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What are some risks of non-steroidal anti-inflammatory drugs (NSAIDs)?

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Aspirin taken in low doses with a doctor's supervision can help protect some people from a heart attack, but some NSAIDs can raise your risk of heart disease and strokes, especially when you take high doses or take them for a long time. They can also make blood pressure medicine less effective.

People younger than 18 shouldn't take aspirin unless directed by their doctor, due to the risk of a serious condition called Reye's syndrome.

From: What Are OTC Anti-Inflammation Drugs? WebMD Medical Reference

SOURCES:

American Chronic Pain Association: "ACPA Medications & Chronic Pain, Supplement 2007."

FamilyDoctor.org: "Pain Relievers: Understanding your OTC Options."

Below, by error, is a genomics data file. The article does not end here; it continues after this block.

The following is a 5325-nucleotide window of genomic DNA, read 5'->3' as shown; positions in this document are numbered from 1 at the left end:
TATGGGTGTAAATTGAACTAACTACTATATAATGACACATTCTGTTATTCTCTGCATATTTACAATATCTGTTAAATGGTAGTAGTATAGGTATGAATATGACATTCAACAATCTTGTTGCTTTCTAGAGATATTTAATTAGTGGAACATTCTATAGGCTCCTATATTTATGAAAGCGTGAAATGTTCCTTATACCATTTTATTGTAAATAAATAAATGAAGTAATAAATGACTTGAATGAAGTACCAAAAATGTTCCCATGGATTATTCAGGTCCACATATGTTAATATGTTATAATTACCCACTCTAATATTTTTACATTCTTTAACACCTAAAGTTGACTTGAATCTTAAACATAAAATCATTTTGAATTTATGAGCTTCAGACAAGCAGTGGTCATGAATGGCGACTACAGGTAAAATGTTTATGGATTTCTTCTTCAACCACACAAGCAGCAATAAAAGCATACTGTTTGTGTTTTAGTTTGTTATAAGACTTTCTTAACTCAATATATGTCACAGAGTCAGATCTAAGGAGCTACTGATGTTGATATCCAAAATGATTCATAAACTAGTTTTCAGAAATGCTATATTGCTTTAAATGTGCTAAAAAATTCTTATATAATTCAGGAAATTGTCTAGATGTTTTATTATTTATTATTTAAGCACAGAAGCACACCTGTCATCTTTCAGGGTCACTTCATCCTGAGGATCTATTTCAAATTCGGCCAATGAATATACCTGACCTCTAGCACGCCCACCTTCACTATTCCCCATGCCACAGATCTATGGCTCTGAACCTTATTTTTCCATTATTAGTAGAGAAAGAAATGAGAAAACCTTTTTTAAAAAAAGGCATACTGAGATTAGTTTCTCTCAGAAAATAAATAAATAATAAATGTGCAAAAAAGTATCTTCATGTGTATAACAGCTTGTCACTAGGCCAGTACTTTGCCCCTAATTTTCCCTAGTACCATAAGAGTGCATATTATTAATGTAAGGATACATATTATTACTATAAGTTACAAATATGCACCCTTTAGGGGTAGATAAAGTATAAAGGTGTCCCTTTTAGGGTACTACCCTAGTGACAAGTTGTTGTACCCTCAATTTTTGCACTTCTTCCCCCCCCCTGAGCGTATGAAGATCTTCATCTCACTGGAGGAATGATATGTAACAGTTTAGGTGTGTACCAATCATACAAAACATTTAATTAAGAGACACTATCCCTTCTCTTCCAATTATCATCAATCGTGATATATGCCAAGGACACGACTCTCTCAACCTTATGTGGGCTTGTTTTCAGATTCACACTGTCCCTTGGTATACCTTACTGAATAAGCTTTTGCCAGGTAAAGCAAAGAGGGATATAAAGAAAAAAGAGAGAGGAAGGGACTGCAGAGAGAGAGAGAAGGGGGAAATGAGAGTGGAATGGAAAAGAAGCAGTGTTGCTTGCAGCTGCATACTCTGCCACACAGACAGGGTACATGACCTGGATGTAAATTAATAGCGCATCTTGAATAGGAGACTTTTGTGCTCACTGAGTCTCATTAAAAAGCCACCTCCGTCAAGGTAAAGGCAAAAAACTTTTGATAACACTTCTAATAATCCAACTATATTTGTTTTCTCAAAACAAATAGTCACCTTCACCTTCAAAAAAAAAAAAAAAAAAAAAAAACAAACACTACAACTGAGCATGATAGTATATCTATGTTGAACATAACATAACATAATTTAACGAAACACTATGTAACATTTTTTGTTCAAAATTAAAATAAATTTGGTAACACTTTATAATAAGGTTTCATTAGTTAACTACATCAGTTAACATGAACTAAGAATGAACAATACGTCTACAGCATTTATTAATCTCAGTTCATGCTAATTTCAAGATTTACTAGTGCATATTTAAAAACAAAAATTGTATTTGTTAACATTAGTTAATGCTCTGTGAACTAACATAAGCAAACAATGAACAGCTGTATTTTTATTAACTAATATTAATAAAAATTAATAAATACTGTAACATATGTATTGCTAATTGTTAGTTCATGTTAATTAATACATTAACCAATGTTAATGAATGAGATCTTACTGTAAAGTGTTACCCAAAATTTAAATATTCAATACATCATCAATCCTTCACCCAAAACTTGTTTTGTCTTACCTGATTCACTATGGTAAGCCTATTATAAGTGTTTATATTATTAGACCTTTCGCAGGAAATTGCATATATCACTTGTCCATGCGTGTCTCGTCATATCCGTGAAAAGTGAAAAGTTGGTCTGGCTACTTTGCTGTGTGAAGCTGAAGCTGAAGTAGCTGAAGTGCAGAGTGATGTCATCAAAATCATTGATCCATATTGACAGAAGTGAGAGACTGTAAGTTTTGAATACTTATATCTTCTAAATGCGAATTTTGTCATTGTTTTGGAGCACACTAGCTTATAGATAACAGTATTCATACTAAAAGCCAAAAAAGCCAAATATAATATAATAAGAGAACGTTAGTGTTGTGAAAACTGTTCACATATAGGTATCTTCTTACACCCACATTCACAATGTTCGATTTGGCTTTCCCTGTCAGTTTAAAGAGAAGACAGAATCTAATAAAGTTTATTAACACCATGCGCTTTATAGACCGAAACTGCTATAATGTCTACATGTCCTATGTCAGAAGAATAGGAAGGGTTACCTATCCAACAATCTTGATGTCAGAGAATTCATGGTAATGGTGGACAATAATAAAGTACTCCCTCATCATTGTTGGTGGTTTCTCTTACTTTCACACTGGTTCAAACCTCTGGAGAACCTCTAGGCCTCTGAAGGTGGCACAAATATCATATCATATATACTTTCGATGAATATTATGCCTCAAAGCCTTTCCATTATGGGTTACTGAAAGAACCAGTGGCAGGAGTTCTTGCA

The Department of Pain Medicine and Palliative Care at Beth Israel's Medical Center (StopPain.org): "Nonsteroidal Anti-Inflammatory Drugs (NSAIDS)."

FamilyDoctor.org: "Prescription Nonsteroidal Anti-Inflammatory Medicines."

American Academy of Orthopaedic Surgeons: "What Are NSAIDS?"

American Pain Foundation: "Anti-inflammatories for Pain."

American Chronic Pain Association: "Taking Medications Properly."

Reviewed by Tyler Wheeler on February 16, 2018

SOURCES:

American Chronic Pain Association: "ACPA Medications & Chronic Pain, Supplement 2007."

FamilyDoctor.org: "Pain Relievers: Understanding your OTC Options."

The Department of Pain Medicine and Palliative Care at Beth Israel's Medical Center (StopPain.org): "Nonsteroidal Anti-Inflammatory Drugs (NSAIDS)."

FamilyDoctor.org: "Prescription Nonsteroidal Anti-Inflammatory Medicines."

American Academy of Orthopaedic Surgeons: "What Are NSAIDS?"

American Pain Foundation: "Anti-inflammatories for Pain."

American Chronic Pain Association: "Taking Medications Properly."

Reviewed by Tyler Wheeler on February 16, 2018

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